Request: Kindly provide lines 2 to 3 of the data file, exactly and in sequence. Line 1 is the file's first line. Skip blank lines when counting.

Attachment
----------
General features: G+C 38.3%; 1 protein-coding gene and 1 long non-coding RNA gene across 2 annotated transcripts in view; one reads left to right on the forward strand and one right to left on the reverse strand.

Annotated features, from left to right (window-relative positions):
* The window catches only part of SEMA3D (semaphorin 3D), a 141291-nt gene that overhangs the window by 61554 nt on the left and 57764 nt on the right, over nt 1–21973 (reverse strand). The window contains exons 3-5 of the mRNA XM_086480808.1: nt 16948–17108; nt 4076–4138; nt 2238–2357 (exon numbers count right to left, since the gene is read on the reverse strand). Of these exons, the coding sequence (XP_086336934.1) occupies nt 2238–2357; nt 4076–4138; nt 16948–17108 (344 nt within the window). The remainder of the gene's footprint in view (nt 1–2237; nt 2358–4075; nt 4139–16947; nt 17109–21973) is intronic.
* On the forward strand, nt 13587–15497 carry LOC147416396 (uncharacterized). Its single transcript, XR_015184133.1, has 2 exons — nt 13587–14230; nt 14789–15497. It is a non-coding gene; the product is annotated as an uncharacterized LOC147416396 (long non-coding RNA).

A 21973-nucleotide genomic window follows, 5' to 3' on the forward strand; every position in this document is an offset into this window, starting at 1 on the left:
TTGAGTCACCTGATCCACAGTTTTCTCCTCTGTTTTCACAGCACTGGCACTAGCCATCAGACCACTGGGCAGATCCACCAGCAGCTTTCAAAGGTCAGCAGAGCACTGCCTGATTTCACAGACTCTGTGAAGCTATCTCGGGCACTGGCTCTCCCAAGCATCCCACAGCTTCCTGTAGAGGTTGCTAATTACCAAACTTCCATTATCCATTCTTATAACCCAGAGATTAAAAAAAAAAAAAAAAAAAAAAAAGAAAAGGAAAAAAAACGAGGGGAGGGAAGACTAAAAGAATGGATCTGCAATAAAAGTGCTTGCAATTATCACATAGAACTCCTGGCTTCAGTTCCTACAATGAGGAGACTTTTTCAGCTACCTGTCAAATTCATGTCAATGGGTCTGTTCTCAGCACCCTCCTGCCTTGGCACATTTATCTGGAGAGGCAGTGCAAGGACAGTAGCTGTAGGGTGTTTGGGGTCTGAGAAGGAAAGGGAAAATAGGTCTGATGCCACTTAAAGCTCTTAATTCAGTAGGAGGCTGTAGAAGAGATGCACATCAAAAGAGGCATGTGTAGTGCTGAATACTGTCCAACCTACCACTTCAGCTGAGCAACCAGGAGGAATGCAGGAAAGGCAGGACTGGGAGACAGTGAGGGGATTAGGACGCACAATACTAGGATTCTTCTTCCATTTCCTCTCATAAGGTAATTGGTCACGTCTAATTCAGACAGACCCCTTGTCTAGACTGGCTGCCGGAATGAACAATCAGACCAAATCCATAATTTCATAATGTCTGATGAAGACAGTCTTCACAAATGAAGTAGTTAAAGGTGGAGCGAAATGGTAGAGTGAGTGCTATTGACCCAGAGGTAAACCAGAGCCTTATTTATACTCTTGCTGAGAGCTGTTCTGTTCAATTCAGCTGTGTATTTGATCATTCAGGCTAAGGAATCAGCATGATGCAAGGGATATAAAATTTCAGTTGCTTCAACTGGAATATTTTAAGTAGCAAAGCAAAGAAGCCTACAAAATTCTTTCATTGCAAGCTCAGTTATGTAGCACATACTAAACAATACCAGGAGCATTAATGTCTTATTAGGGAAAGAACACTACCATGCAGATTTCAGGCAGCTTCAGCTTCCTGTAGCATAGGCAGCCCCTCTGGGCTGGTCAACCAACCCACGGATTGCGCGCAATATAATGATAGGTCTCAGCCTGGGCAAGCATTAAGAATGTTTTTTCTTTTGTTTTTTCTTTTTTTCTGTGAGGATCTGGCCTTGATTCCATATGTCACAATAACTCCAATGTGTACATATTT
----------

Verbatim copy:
Annotated features, from left to right (window-relative positions):
* The window catches only part of SEMA3D (semaphorin 3D), a 141291-nt gene that overhangs the window by 61554 nt on the left and 57764 nt on the right, over nt 1–21973 (reverse strand). The window contains exons 3-5 of the mRNA XM_086480808.1: nt 16948–17108; nt 4076–4138; nt 2238–2357 (exon numbers count right to left, since the gene is read on the reverse strand). Of these exons, the coding sequence (XP_086336934.1) occupies nt 2238–2357; nt 4076–4138; nt 16948–17108 (344 nt within the window). The remainder of the gene's footprint in view (nt 1–2237; nt 2358–4075; nt 4139–16947; nt 17109–21973) is intronic.